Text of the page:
Monday, 9 March 2015


We went looking for Smith's reef on the other side of the island. It's supposed to be one of the greatest snorkelling places you can swim to off the beach. We failed to find it, despite it being big, mapped and I have it marked on a map tool on my phone and on my navigation program on my phone and on a paper map in my bag. I can't explain. Doesn't bode well for our pending trip through the reef-strewn Bahamas, if we can't find that place.

We found some fish though:

It's only a little yellow thing, but the brown thing behind it in the cave is a shark. Really. I could have probably had a better picture, but I'd have had to tweak his tail, which was sticking out the cave's back entrance.

Here's Ray:

I followed it about a bit, and then left it in peace, and then he followed me about a bit! I have difficulty seeing stingrays without the theme tune of the 60's kids classic 'Stingray' going on in the back of my mind.

With such things about, this seems an eminently sensible way of getting around:

That's a conch, about the size of my head (or, come to think of it, the size of most people's heads).

Smith's reef, or at least the place we thought the reef ought to be, is about 7 miles from the boat, which is quite a long way to walk in the heat. And there's no public transport on the island. Everyone agrees here that taxis cost a fortune - so much that it is cheaper to hire a car. The cheapest car I can find to hire is $66/day, so I daren't ask the price of a taxi.

How locals without a car get around is to flag down a jitney - which is an illegal taxi. It's usually a wreck of a car being driven about, taking people a few miles for a few dollars. If you're walking down the road and you don't flag down a jitney, they helpfully toot their horns at you to give you a second chance. If you don't take the second chance, and keep on walking, usually you don't get far before someone simply stops and takes you where you are going, or close by, no charge. I find it quite amazing.

The people on this island have so far proved to be the friendliest, kindest most generous and helpful I've come across - and that goes for the people in customs and immigration too! Is that racist to say such things of a whole bunch of islanders? I have my eye out for some greedy selfish bastard, for curiosity's sake, but I don't rate my chances.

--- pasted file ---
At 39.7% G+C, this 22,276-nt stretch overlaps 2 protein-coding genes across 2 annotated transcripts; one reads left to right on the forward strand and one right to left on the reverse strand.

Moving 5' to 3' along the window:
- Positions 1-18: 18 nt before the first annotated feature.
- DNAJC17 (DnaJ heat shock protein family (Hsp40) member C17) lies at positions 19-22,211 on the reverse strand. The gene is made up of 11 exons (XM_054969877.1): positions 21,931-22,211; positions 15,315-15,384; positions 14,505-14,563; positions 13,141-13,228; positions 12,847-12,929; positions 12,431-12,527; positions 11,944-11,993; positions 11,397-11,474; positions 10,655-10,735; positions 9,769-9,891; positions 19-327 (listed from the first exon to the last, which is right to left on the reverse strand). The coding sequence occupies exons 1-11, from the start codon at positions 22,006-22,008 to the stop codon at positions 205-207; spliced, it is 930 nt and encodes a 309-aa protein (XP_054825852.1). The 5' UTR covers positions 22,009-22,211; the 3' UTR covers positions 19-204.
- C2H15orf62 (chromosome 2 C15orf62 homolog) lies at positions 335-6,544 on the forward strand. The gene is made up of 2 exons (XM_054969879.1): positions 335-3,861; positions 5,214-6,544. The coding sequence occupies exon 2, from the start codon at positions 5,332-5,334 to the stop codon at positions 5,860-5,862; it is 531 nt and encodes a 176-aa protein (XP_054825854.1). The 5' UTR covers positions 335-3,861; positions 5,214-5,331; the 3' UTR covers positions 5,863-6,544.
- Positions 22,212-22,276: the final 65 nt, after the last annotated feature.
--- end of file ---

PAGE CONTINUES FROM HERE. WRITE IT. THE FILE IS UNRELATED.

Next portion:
I asked why people were so ready to give walking people a ride, and it was pointed out to me that it is only us that's walking. People don't do that here. They go everywhere in their enormous gas-guzzling American cars and pick-ups. I was told they'd rather take a taxi than a 10 minute walk! (Can't be true, but that's what I was told anyway.)

These roads aren't made for walking, so I take a back road when I can. But that's not so good:

The bushes are knee deep in rubbish, mostly plastic bags. I'm not surprised. There's no room for landfill, and everytime you go shopping, someone grabs your stuff at the checkout and partially fills two plastic bags, one inside the other. Even if you're standing there with your knapsack open.. it causes a little upset I've found, to reject the plastic bag service and stuff things directly into a knapsack. It's been like that throughout the Caribbean. In Luperon, I lost something overboard at the anchorage, and cast a weight and a hook out to try to snag it back. All I got, time after time, was plastic bags and discarded clothing. I never found my thing, so that is there now to add to the rubbish. too.

I don't understand it. Plastic bags are quite easy to do without. And the huge cars.... petrol is imported of course, and not cheap. I have no idea why people drive around in such huge trucks, at great expense. I'm looking forward to seeing how Bermuda runs  - a place only a little smaller, but it has banned private vehicles.

And while I'm on the eco-thing - I haven't seen a single solar panel on a roof anywhere yet - though there is loads of sunshine (it's getting drier as we head north and west) and the panels on the boat easily supply more than we need. It wouldn't take much to put a few panels on your roof and power an electric car - the island is only 30 miles long, so it's not like the limited range is a problem. A golf buggy might do, or an electric bicycle.... the only downside I see of that strategy is that we'd have no choice then but to walk the 7 miles, as there'd be no room for passengers.

All of which brings me to the ecological cost of this trip, and of the boat itself. There's a big bag of rubbish on the back platform, awaiting a suitable opportunity for disposal. There may not be one! I don't mind throwing cans and bottles overboard in deep water. The steel rusts and provides iron to the ocean, the lack of which is a key limiting factor on ocean life. And glass will revert to sand before anyone gets to cast a disapproving eye on it. The rest? I wish it wasn't there! I wish I hadn't bought any of it. Now we're stuck with it!

The whole boat is glass and plastic. There's some consolation for me in that at least it was a second hand boat, well on its way to landfill when I bought it. I'd think very hard before I built a new boat, adding several tons more plastic to the environment. Here are some more environmentally friendly boats.

They are lined up outside the customs and immigration office. They are Haitian refugee boats, falling apart before they started from Haiti, and disintegrating faster and faster in the tropical sun.

1 comment:

  1. Thanks for this, an enjoyable and informative read. Intriguing pics too.